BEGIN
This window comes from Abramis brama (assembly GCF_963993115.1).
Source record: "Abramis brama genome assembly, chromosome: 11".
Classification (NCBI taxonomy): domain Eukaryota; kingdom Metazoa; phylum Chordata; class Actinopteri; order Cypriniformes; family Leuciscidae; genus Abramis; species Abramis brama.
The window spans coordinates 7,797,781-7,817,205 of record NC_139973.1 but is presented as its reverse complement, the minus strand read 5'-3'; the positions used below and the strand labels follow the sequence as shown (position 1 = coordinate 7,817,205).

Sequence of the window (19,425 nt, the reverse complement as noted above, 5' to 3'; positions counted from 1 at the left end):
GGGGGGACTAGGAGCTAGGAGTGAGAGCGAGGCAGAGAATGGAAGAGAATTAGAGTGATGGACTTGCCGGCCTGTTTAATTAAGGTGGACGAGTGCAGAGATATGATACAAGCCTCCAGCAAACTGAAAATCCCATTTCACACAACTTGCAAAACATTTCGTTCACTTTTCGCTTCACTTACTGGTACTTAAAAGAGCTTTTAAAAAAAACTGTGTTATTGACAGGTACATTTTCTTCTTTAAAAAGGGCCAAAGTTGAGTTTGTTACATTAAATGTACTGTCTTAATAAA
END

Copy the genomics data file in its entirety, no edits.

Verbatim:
This window comes from Abramis brama (assembly GCF_963993115.1).
Source record: "Abramis brama genome assembly, chromosome: 11".
Classification (NCBI taxonomy): domain Eukaryota; kingdom Metazoa; phylum Chordata; class Actinopteri; order Cypriniformes; family Leuciscidae; genus Abramis; species Abramis brama.
The window spans coordinates 7,797,781-7,817,205 of record NC_139973.1 but is presented as its reverse complement, the minus strand read 5'-3'; the positions used below and the strand labels follow the sequence as shown (position 1 = coordinate 7,817,205).

Sequence of the window (19,425 nt, the reverse complement as noted above, 5' to 3'; positions counted from 1 at the left end):
GGGGGGACTAGGAGCTAGGAGTGAGAGCGAGGCAGAGAATGGAAGAGAATTAGAGTGATGGACTTGCCGGCCTGTTTAATTAAGGTGGACGAGTGCAGAGATATGATACAAGCCTCCAGCAAACTGAAAATCCCATTTCACACAACTTGCAAAACATTTCGTTCACTTTTCGCTTCACTTACTGGTACTTAAAAGAGCTTTTAAAAAAAACTGTGTTATTGACAGGTACATTTTCTTCTTTAAAAAGGGCCAAAGTTGAGTTTGTTACATTAAATGTACTGTCTTAATAAA